Minneapolis battling a bumper crop no one wants

  • Article by: BILL McAULIFFE , Star Tribune
  • Updated: June 10, 2012 - 11:50 PM

In Minneapolis and elsewhere, aquatic weeds have been emerging plentifully, and ahead of schedule.

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mnmonkeyboyJun. 10, 1210:42 PM

Why are we spending money on this? According to conservatives The only role of government is to build roads and stop gays.

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elementxJun. 10, 1210:59 PM

It's probably due to fertilizer runoff from yards on the lakefront.

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antisuburbsJun. 10, 1211:07 PM

It is because everybody has to have perfect lawns that require fertilizer and other chemicals that run off into the lakes. The use of native grasses should be encouraged in Minneapolis to prevent these problems. (Also, how does a zero-maintenance lawn sound? pretty sweet, right?)

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my2colliesJun. 11, 12 1:01 AM

I wish the harvested lake weeds could be made available to home gardeners. I would love to get a big bunch of that to compost or to add directly to my vegetable garden!

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comment229Jun. 11, 12 6:01 AM

A long long time ago, people found no way to deal with another problem and tossed it any way they could get rid of it; the product was called gasoline. It is time to make lemonade out of lemons and come up with a way to harvest this and use it; food for livestock? humans? or biomass for energy? Maybe, just maybe, this isn't a problem?

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orono77Jun. 11, 12 6:54 AM

@ elementx and antisuburbs :: Early warm temperatures are undoubtedly to blame for this increased yield. Fertilizer may / may not have played a role. Thus far no evidence that said fertilizer even helps, or for that matter hurts, milfoil.

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orono77Jun. 11, 12 6:56 AM

@ my2collies :: It is available to garners. You need only go to the Landscape Arboretum, which is where they take it once harvested. It's then used as fertilizer for all their plants. I've spoken with staffers doing the work and they tell my anyone can go get some for personal use. The one danger being that people could wittingly or unwittingly spread the plant to other bodies of water.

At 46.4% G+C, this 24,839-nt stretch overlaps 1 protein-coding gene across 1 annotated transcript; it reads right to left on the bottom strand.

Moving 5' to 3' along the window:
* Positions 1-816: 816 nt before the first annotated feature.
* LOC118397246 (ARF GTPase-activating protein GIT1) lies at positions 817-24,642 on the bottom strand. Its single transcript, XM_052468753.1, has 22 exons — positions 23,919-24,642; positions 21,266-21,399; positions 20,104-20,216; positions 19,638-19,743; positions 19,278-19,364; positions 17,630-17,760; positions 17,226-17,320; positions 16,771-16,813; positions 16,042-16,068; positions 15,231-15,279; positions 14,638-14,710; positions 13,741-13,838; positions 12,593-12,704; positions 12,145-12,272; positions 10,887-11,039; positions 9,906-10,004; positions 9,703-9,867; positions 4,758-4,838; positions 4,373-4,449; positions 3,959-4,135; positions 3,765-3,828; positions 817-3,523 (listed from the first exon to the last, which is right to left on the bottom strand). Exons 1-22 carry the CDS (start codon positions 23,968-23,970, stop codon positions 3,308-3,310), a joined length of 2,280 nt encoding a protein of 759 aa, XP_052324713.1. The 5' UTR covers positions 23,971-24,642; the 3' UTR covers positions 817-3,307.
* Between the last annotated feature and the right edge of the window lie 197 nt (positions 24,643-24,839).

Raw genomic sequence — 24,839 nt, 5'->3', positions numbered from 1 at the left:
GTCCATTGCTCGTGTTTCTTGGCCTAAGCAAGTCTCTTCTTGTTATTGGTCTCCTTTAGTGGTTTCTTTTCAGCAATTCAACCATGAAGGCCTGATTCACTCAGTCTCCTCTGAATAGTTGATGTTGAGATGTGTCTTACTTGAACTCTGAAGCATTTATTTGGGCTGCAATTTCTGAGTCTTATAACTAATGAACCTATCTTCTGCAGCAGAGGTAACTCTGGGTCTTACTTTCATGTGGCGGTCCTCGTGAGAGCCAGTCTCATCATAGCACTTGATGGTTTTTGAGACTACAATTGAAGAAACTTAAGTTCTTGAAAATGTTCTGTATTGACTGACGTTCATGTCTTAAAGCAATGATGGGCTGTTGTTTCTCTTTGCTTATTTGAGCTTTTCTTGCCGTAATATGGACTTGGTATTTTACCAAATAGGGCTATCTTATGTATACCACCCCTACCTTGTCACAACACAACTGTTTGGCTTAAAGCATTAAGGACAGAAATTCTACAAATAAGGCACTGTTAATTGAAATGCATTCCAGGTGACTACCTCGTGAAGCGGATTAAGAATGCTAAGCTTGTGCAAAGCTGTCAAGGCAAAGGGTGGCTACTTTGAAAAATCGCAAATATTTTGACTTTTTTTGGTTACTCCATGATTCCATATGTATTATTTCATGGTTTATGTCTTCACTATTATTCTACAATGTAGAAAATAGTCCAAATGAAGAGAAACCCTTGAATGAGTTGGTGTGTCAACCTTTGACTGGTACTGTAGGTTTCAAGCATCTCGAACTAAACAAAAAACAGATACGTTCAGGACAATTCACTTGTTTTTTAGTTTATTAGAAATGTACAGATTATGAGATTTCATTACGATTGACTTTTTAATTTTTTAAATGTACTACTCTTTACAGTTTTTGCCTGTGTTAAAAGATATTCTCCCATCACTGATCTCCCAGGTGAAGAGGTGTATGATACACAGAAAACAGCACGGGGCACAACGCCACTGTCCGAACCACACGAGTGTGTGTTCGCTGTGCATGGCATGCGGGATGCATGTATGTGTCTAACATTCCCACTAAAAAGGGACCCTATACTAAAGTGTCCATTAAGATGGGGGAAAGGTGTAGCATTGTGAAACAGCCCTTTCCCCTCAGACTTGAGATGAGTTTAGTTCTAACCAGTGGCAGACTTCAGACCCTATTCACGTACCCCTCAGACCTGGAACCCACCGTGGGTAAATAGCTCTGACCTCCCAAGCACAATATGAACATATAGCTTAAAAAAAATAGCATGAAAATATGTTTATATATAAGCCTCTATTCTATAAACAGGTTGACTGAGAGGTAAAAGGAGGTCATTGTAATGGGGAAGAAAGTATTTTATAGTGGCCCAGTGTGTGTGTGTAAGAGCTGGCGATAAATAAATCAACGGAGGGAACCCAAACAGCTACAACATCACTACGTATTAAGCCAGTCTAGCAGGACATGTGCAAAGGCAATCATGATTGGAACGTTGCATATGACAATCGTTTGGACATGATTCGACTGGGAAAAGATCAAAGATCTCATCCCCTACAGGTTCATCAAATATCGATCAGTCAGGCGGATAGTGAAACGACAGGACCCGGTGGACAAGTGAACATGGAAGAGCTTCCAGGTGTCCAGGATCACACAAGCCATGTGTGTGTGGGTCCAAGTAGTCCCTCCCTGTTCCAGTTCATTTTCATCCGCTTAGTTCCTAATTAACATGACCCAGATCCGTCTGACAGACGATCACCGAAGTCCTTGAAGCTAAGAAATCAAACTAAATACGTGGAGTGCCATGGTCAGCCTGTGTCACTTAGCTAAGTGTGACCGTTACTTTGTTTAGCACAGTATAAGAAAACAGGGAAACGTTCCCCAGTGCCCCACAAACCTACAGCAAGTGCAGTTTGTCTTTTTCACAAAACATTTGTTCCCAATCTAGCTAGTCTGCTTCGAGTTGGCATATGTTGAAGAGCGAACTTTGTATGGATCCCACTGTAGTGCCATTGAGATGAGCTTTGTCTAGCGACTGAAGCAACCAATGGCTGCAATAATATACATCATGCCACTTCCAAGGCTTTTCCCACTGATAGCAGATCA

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orono77Jun. 11, 12 6:59 AM

@ comment229 said :: "A long long time ago, people found no way to deal with another problem and tossed it any way they could get rid of it..." Funny thing is that that's exactly how we got the Minnehaha Creek Watershed District, which for all intents and purposes is very much like milfoil – growing to fast / invasive and nobody wants or understand its role, including them.

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fouledanchorJun. 11, 12 7:08 AM

comment229 wrote: "It is time to make lemonade out of lemons and come up with a way to harvest this and use it; food for livestock? humans? or biomass for energy? Maybe, just maybe, this isn't a problem?" - - - - I like the way you think!!! However, before we can make "aquatic weed lemonade", two things need to happen; How can the Government regulate it?, and How can the Government tax it? (It's just like making "solar lemonade").

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tpods1Jun. 11, 12 7:13 AM

Copper Sulfate for the algae

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